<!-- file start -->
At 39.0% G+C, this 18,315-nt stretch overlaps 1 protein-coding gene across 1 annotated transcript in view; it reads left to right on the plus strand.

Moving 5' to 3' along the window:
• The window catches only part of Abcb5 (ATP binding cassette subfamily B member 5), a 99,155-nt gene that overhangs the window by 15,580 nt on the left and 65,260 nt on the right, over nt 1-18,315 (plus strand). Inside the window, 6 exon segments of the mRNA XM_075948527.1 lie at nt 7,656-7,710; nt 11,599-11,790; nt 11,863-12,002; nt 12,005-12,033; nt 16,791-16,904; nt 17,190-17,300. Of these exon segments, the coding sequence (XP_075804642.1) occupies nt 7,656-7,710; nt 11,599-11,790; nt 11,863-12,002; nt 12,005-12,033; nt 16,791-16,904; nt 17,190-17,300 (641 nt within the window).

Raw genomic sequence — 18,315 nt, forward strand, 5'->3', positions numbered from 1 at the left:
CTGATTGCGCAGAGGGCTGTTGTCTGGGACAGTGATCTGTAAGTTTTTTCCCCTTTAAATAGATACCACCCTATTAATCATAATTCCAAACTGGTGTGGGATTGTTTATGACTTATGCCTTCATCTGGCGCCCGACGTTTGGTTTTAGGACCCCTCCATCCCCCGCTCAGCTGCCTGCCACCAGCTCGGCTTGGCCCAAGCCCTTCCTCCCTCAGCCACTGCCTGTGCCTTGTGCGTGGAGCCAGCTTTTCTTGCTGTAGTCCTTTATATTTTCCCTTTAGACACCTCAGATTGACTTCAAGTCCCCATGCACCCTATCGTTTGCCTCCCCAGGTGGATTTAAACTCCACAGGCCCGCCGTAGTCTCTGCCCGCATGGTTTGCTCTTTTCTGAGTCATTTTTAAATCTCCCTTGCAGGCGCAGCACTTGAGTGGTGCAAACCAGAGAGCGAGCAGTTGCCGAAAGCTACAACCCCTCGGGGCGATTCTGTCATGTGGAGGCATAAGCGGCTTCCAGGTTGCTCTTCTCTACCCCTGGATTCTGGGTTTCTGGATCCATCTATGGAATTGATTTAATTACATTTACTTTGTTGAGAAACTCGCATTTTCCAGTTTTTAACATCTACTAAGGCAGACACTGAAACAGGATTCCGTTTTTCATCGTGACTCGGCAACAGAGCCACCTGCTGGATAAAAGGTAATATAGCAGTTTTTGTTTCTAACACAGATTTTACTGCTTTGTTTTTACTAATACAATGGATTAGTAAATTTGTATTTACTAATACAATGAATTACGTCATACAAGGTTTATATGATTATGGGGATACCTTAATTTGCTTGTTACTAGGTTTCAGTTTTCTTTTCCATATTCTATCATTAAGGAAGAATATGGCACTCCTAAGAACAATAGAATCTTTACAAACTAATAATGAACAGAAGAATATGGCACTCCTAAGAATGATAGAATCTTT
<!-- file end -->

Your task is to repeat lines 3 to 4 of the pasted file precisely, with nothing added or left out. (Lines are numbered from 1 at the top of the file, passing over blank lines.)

• The window catches only part of Abcb5 (ATP binding cassette subfamily B member 5), a 99,155-nt gene that overhangs the window by 15,580 nt on the left and 65,260 nt on the right, over nt 1-18,315 (plus strand). Inside the window, 6 exon segments of the mRNA XM_075948527.1 lie at nt 7,656-7,710; nt 11,599-11,790; nt 11,863-12,002; nt 12,005-12,033; nt 16,791-16,904; nt 17,190-17,300. Of these exon segments, the coding sequence (XP_075804642.1) occupies nt 7,656-7,710; nt 11,599-11,790; nt 11,863-12,002; nt 12,005-12,033; nt 16,791-16,904; nt 17,190-17,300 (641 nt within the window).

Raw genomic sequence — 18,315 nt, forward strand, 5'->3', positions numbered from 1 at the left: